‘Who’ not ‘what’ - personhood and moral versus legal dolphin rights

Humpback whales in Tonga
Humpback whales in Tonga
What do we mean when we call whales and dolphins 'non-human persons'? What is the difference between moral and legal rights and how is personhood relevant to recognising moral and legal rights?

Some philosophers, such as Thomas I White, now argue that whales and dolphins deserve to be considered as part of the moral community and thus that they have ‘moral rights’. In other words, White suggests that we humans have a moral obligation to protect the rights of whales and dolphins.

This argument is based on the scientific evidence provided by whale and dolphin research over the last few decades which now demonstrates that whales and dolphins have sophisticated intellectual and emotional abilities.  The science shows that some whale and dolphin species have very complex social lives, some even have culture and many engage in long-term relationships with their conspecifics. All this new information means that these species should be treated as a ‘who’ not a ‘what’.

Philosophers such as White argue that the word ‘person’ can be used to describe beings that have such attributes, no matter what the species and whether the law recognises it or not, the evidence shows that whales and dolphins should be treated as non-human persons, not objects or property.

The recognition of cetaceans’ moral rights is the first stage in the process. We use the word ‘recognition’ because we believe that these rights already exist and we humans need to recognised these rights, rather than ‘give’ rights to whales and dolphins.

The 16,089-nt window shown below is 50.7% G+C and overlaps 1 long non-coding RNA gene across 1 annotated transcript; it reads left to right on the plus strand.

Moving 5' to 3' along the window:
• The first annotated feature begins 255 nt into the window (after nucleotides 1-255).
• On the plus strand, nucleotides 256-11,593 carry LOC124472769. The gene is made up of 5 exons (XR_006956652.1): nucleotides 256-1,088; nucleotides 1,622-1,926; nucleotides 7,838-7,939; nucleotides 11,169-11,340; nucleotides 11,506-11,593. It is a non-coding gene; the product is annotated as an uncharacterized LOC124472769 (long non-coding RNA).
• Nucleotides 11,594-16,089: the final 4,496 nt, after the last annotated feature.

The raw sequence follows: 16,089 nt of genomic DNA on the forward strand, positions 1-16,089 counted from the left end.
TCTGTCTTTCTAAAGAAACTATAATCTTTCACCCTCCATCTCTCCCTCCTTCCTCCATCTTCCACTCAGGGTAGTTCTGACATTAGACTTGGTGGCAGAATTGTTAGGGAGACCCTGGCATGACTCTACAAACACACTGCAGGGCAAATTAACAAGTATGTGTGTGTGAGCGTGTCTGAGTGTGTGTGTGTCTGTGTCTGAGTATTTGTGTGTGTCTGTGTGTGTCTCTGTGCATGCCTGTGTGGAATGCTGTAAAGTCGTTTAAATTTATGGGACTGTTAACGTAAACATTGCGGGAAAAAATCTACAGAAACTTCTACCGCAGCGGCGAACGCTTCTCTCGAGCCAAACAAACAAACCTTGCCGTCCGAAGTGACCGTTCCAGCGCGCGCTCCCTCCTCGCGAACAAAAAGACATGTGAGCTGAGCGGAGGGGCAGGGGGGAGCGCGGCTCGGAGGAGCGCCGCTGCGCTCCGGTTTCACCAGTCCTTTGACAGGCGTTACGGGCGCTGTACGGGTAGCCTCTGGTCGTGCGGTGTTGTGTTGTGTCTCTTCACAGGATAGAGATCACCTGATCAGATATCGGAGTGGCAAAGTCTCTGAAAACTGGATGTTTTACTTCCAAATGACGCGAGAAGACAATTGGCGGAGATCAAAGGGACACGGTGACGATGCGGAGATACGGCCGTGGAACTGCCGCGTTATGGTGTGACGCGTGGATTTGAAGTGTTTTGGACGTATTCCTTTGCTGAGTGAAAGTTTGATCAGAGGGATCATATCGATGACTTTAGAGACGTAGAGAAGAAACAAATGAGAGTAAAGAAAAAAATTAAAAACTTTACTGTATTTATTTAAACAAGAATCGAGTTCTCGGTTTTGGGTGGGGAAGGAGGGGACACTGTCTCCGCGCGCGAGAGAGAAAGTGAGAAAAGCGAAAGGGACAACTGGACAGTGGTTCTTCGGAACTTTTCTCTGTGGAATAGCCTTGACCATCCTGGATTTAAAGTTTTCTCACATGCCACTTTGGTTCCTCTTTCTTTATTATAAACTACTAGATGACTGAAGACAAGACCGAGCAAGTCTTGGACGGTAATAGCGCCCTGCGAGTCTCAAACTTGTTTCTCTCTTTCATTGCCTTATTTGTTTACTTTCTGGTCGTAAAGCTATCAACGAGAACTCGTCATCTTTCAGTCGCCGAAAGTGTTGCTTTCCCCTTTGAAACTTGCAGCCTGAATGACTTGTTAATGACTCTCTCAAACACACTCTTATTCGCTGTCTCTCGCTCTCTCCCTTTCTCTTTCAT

Our expanding scientific knowledge shows us that, just like us, in order for whales and dolphins to develop completely, flourish and lead a decent life they need to live under certain conditions i.e. in their natural habitat, within their family and social groups, being able to determine their own futures  and free from human harm. The Declaration of Rights for Cetaceans: Whales and Dolphins addresses these moral rights by stating, for example, that whales and dolphins have the right life, liberty and wellbeing.

Once human societies have made the leap of recognising the moral rights of whales and dolphins we then need to ensure that these rights are protected and this is where legal rights come in to play.

Steven Wise of the Non-Human Rights Project describes the campaign for the legal recognition of cetaceans as ‘non-human persons’ as the ‘container’ in which we would then work to have specific legal rights recognised, such as the right to life and the right not be held in captivity or servitude.

So the first step on the legal journey will be the recognition of dolphins and whales as non-human persons. From there we can begin to look at what this will mean for having specific cetacean rights recognised in law. For example, introducing legislation that will make it illegal to kill or capture dolphins or keep them captive for entertainment.

Please join us in the forefront of this exciting journey by signing the Declaration of Rights for Cetaceans: Whales and Dolphins. Your voice counts.